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Senate honors Warren McGraw, former state senator and Supreme Court chief justice

MORGANTOWN — The state Senate on Thursday stood to honor the life and work of Warren Randolph McGraw, former state delegate and senator, county prosecutor and judge, and Supreme Court Justice.

The senators unanimously approved SR 56, honoring McGraw, and presented members of his family with a copy.

As the resolution details, he was born May 10, 1939, in Wyoming County, and passed away June 14, 2023.

Included in his education was graduate work at WVU. He served two terms in the House of Delegates starting in 1969, and then was elected to the Senate and began serving there in 1973. He served two terms as Senate president starting in 1981.

McGraw was elected to the Supreme Court in 1998 and served as chief Justice in 2001. Following his time in the Senate, he was elected Wyoming County Circuit Court judge until his retirement in 2021.

After the reading of the resolution, several senators rose to praise McGraw. The first was Sen. Mike Oliverio, R-Monongalia.

“The real test of a man’s successful life is that he produced three wonderful children,” he said. McGraw’s son, Randolph, served in the House with Oliverio. Daughter Suzanne was a House committee counsel and daughter Rebecca is a successful physician.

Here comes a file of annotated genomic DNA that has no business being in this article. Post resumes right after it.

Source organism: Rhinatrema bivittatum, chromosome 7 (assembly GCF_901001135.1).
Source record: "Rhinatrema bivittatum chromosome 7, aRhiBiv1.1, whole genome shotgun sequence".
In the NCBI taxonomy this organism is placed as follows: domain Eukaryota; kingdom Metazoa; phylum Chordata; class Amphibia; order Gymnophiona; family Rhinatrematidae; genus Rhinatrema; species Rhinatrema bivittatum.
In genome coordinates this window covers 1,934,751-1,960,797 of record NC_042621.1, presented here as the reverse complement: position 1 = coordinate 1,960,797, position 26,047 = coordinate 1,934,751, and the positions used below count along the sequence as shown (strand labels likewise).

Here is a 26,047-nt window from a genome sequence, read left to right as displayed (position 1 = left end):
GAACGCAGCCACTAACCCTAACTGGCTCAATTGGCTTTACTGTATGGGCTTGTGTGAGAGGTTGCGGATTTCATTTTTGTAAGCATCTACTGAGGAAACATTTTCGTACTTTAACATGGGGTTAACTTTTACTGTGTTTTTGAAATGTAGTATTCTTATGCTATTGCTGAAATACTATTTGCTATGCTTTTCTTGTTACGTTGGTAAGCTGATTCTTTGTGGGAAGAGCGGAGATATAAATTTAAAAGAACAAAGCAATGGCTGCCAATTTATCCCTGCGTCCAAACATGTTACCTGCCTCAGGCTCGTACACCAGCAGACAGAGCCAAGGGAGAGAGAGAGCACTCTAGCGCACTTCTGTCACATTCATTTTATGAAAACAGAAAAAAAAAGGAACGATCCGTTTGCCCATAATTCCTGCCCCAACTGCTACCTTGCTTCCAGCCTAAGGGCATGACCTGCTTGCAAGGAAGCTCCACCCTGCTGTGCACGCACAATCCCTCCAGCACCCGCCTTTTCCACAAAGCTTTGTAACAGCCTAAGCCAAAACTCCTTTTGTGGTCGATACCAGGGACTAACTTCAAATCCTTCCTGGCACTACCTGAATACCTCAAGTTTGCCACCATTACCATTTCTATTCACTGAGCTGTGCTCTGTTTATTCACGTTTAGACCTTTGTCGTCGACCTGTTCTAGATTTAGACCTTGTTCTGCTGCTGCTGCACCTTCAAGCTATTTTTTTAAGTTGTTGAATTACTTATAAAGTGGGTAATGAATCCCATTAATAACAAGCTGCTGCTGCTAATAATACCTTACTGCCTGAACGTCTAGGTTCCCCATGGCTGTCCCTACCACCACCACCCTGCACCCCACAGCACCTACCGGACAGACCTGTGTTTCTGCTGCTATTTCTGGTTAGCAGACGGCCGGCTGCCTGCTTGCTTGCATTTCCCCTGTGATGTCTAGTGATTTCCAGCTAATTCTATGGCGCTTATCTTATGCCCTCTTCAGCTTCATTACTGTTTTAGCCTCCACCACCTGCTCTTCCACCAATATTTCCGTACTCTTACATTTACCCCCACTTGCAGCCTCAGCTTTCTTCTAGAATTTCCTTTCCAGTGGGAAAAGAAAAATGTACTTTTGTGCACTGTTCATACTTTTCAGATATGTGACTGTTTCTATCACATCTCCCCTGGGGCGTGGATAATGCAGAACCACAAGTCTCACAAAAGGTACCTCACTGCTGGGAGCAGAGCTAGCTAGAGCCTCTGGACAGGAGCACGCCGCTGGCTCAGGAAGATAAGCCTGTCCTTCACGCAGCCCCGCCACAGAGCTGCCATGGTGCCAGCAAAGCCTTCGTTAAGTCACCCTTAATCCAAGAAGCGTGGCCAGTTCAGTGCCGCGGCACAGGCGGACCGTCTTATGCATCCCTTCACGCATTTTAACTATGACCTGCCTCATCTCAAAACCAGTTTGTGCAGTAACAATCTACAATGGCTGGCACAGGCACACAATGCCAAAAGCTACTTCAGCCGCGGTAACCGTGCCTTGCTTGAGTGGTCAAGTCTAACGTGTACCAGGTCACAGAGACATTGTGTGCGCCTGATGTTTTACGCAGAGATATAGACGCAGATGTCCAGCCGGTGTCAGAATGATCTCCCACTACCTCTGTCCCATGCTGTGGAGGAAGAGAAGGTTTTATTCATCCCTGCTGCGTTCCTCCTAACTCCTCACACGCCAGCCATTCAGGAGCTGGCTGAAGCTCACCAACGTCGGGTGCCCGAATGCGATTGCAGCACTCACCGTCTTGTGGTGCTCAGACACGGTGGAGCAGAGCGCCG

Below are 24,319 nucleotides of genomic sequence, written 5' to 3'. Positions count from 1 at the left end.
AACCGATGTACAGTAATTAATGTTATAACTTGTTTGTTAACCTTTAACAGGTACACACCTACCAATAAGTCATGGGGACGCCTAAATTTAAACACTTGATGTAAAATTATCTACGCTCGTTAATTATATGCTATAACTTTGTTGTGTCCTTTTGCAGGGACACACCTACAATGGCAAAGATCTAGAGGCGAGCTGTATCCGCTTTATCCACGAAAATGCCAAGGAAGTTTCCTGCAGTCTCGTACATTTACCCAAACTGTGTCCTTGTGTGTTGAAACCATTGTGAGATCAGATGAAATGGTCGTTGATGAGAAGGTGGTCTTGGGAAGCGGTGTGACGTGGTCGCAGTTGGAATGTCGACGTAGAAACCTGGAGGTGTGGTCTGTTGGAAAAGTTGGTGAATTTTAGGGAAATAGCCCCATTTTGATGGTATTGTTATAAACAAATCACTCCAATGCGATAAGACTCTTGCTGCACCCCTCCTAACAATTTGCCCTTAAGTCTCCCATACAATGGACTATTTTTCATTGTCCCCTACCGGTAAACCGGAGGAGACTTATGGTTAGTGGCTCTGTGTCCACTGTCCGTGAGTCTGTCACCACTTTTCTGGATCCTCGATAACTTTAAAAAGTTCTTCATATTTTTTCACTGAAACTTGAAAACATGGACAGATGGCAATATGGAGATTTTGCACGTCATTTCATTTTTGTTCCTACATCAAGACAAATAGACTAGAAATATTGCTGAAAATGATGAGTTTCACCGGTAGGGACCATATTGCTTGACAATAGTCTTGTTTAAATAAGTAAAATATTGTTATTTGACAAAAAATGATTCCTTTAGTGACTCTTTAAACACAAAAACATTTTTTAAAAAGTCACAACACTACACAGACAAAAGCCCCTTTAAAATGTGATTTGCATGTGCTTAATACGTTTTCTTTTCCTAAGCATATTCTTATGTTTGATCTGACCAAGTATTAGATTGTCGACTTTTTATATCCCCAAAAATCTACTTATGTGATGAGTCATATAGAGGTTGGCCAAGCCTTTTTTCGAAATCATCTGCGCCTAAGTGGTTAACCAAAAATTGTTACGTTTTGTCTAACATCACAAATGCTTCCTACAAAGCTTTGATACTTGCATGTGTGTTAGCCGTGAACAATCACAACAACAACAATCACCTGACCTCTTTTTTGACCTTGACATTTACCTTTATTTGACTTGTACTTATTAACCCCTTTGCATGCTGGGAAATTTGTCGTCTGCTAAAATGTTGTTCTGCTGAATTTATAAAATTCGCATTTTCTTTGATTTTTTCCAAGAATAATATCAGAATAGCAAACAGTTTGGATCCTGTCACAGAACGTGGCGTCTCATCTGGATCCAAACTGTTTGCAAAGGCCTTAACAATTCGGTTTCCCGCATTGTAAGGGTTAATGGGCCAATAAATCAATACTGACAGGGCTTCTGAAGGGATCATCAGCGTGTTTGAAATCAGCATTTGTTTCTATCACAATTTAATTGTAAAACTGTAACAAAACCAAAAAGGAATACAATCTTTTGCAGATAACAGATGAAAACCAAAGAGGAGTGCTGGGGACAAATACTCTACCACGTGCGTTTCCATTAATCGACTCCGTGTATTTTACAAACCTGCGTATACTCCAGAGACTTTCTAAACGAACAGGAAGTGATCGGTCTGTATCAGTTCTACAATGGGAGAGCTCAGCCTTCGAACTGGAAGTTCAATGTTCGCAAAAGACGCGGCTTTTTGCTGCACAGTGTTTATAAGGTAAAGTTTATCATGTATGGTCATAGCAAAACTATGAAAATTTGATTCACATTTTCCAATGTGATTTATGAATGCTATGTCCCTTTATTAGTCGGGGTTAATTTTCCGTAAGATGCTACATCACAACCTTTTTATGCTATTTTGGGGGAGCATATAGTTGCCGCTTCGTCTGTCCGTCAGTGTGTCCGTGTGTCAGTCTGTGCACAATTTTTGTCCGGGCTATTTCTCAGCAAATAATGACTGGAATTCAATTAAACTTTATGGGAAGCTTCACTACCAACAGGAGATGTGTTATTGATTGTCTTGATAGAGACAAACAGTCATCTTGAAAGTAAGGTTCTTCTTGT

Sen. David Stover, R-Wyoming, was brought to tears recalling their friendship.

He remembered sitting in front of a tiny store in the tiny town of Pierpoint in 1967, and a young man pulled up to the store in his car and got out.

“This guy walked up to us smiling from ear-to-ear and said, ‘Hello fellers. I’m Warren McGraw and I’m going to be your next delegate.’ And he was, and the rest is history.”

Stover said he was told a story of when McGraw ascended to Senate president. “He saw 33 sharks, perhaps all of them wanting to devour him and take that job.”

He asked McGraw about that. “I said, ‘Surely not.’” McGraw answered, “’Oh yeah, they like me OK. That’s not the point, that’s the way the game is played.”

Weeping, Stover said, “He was an honorable man through and through.”

Sen. Mike Caputo, said that as a coal miner and union representative, he knew of McGraw’s work. “He was a true advocate for working-class folks.”

Caputo made friends in the Legislature with Randolph, he said, who told many stories about “Daddy.” And when he met McGraw, “We became instant friends.”

He helped McGraw in his political campaigns, he said. Of McGraw and his family, “They never hid their love for coal miners in particular and their love for the UMWA. … That man never, ever forgot where he came from.”


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